Many of the people I talked to were on the list of people I was supposed to meet: publishers, writers, illustrators, translators, educators, and government representatives. But I talked to just as many who were not on anyone's list. For example, in the bathroom of a large library in Isfahan a young woman came up to me and asked me where I was from. We walked out of the bathroom talking. Soon she called over some of her friends. For the next hour I stood talking with students who were in the university or studying for the entrance exams or in high school. They wanted to know what I thought of the situation between Iran and the United States. And they wanted to tell me what they thought.
Most of these women were studying science. The one who first approached me loved mathematics and wanted to know whether I thought a career in civil engineering or electrical engineering was better. Another was a chemist. And so it went. Later, when we flew on to Kerman, we visited a junior high and I asked what people wanted to become. More than half the girls had science careers in mind. And my Iranian friends confirmed for me the fact that many women work in science. They know what's going on in other places in the world; they want to be part of the larger world.
These people and the other people I met (often just at random in the bazaar) range from being fervently Muslim to being atheists, but their religion didn't seem to correlate with any particular attitude toward non-Muslims. Not once did anyone say anything negative about another religion to me. And they never put me on the defensive for being American. Iranian society has more variety in it than I had realized (despite having checked out a number of sources before I went - one of the more comprehensive of which can be found at: http://www.irantravelingcenter.com/iran_information.htm.) We visitors were interviewed for magazines, newspapers, radio, and TV. One of the interviewers I spent quite a bit of time with is a third generation Iranian of Armenian descent: a Christian. One of the interpreters we got to be dear friends with is a Kurd. We met one of his friends, who is Zoroastrian. All of them seemed to be as integrated into Iranian society as anyone else. I met no Jews, though around 40,000 live in Iran today. It's been twenty-six years since the revolution, and cultural and religious diversity is definitely present in this country.
In Kerman we visited an orphanage. There I asked the double question that had become my standard by then: what are your fears, what are your hopes? One girl told me her worst fears were earthquakes and George Bush. When I could finally manage to speak again, I simply whispered, "I'm sorry." Kerman is just a couple of hours drive away from Bam, where an earthquake killed 50,000 out of the population of 100,000 a little over a year ago. It is also less than half an hour away from another town where an earthquake hit just this February. So the fear of earthquakes is strong. There's a lot of suffering in Iran. To think that my president (and I didn't vote for him, but I'm American, so he's my president) was as frightening to these children as an earthquake took my breath away in shame. They know the famous speech in which Bush called Iran part of the "axis of evil." I have not visited Iraq or North Korea, so I cannot make a comparison. But the Iranian people are no axis of evil.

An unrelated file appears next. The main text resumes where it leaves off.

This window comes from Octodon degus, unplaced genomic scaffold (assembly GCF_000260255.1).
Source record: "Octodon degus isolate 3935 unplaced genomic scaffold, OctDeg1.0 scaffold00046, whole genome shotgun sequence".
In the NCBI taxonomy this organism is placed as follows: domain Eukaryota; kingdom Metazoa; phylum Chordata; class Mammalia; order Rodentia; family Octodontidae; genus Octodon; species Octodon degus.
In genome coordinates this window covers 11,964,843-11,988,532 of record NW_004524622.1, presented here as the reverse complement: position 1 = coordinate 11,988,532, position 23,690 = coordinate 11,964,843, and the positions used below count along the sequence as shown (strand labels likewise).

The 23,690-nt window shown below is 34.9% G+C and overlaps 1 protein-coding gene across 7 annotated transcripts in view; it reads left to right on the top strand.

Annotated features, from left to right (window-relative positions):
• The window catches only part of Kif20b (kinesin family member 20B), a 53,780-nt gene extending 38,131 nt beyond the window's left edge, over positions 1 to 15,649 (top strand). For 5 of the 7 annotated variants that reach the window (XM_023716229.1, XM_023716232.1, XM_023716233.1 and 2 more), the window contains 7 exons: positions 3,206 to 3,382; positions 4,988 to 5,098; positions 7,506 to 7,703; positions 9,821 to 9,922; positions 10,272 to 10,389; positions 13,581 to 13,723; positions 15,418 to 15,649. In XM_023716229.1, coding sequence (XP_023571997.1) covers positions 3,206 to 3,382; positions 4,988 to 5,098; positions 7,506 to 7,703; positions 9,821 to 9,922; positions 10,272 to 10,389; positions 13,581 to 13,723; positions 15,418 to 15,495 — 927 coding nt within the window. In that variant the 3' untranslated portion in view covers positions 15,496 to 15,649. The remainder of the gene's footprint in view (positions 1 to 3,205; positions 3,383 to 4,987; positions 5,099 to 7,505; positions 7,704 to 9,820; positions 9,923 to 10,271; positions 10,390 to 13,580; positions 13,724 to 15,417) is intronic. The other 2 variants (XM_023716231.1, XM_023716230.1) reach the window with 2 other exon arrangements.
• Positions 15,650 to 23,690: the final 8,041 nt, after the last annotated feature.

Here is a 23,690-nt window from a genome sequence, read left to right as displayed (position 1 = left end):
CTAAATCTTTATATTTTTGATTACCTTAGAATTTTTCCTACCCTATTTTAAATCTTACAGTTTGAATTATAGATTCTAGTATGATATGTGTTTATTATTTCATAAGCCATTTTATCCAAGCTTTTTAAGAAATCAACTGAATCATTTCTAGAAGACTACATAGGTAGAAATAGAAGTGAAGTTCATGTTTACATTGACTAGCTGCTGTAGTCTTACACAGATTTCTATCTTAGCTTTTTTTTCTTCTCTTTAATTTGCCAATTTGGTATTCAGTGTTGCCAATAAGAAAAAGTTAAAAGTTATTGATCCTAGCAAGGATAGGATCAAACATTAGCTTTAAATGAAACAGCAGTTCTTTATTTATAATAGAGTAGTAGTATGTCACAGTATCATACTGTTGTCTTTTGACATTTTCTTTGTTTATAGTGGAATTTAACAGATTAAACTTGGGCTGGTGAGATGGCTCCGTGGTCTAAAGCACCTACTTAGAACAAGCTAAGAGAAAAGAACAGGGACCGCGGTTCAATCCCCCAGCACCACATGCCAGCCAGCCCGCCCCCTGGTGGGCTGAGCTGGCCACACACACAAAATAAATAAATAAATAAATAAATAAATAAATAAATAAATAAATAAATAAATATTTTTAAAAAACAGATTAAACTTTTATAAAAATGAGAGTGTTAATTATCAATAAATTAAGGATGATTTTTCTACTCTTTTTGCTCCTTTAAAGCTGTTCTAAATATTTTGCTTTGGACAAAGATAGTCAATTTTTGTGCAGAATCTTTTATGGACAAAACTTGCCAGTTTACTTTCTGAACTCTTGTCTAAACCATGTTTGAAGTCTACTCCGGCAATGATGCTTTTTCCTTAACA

The distinction between a government and a people is important. The government of Iran is repressive; the laws stifle in ways Americans can hardly imagine. But, from what I can tell, that government has loosened up in the years since the revolution, allowing more daily freedoms every day, not with changing laws, but with simply not enforcing them. It's no surprise: the people are warm and open, both intellectually and emotionally - too warm and open to be easily controlled. They do not wish evil on other countries. They want what all of us want: to live decent lives, to see their children thrive, to have peace and harmony. In fact, after so many young women had told me they wanted careers in response to my question about their hopes, I asked if anyone wanted to become a mother. The answer, after a quiet look of astonishment from many faces was firm: "It is everyone's dream to be a mother."
Before I go further, I must say that not everyone I talked to is afraid of George Bush. The political views expressed to me ranged. Iran was in an eight-year war with Iraq in the 1980's. At least a million Iranian boys (from age ten and up) and men died. Perhaps as many Iraqi boys and men died, as well. Most of the people I talked to hate Saddam Hussein. (The idea our government circulated a couple of years ago that Iran would have entered into cahoots with Saddam Hussein's regime is so absurd as to be obscene). Some of the people I talked with are glad that George Bush led us into a war against Iraq.